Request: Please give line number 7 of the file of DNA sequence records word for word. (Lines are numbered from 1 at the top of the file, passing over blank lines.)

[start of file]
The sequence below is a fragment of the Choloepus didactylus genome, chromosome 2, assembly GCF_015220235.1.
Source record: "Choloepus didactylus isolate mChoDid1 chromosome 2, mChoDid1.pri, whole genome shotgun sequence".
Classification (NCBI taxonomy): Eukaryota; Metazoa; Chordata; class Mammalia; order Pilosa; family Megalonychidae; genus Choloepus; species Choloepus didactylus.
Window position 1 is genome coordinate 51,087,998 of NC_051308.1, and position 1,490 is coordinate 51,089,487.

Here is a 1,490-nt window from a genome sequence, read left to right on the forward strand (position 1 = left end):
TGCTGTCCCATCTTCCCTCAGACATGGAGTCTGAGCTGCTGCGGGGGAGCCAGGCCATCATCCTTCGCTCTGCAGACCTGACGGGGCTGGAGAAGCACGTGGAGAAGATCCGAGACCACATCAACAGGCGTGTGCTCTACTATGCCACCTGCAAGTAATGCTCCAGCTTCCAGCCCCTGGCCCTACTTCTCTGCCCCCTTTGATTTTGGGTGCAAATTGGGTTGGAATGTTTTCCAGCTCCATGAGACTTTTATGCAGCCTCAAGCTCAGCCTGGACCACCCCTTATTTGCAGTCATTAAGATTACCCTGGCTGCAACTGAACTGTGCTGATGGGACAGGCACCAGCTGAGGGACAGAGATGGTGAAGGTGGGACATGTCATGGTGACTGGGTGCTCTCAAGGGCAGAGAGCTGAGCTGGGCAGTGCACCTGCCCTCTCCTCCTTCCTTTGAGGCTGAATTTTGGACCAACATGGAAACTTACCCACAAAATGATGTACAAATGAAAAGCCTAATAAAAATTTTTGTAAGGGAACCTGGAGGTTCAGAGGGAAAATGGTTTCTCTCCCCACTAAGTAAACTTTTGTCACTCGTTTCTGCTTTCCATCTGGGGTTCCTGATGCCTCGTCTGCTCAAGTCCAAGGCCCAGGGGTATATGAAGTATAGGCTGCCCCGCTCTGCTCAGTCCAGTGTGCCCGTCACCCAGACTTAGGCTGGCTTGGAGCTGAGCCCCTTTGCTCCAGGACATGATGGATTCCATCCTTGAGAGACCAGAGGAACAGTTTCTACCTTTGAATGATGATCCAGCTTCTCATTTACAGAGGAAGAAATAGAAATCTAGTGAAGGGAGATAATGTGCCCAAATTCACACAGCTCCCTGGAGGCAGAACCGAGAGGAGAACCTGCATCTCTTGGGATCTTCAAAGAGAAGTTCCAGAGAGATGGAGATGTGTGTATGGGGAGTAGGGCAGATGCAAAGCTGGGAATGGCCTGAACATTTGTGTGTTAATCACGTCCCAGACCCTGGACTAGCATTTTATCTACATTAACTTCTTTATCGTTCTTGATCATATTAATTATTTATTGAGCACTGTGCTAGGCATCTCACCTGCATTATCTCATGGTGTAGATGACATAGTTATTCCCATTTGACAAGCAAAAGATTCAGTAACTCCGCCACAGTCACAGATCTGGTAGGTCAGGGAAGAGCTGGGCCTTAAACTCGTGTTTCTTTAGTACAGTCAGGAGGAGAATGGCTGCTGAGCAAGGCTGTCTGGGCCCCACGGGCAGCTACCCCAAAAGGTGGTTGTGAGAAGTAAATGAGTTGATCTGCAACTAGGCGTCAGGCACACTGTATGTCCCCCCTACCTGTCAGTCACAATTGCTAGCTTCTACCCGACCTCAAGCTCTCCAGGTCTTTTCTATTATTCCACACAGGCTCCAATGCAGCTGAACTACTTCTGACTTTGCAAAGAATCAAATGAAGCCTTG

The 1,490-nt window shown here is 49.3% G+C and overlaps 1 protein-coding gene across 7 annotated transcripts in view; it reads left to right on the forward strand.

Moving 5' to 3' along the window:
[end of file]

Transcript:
The 1,490-nt window shown here is 49.3% G+C and overlaps 1 protein-coding gene across 7 annotated transcripts in view; it reads left to right on the forward strand.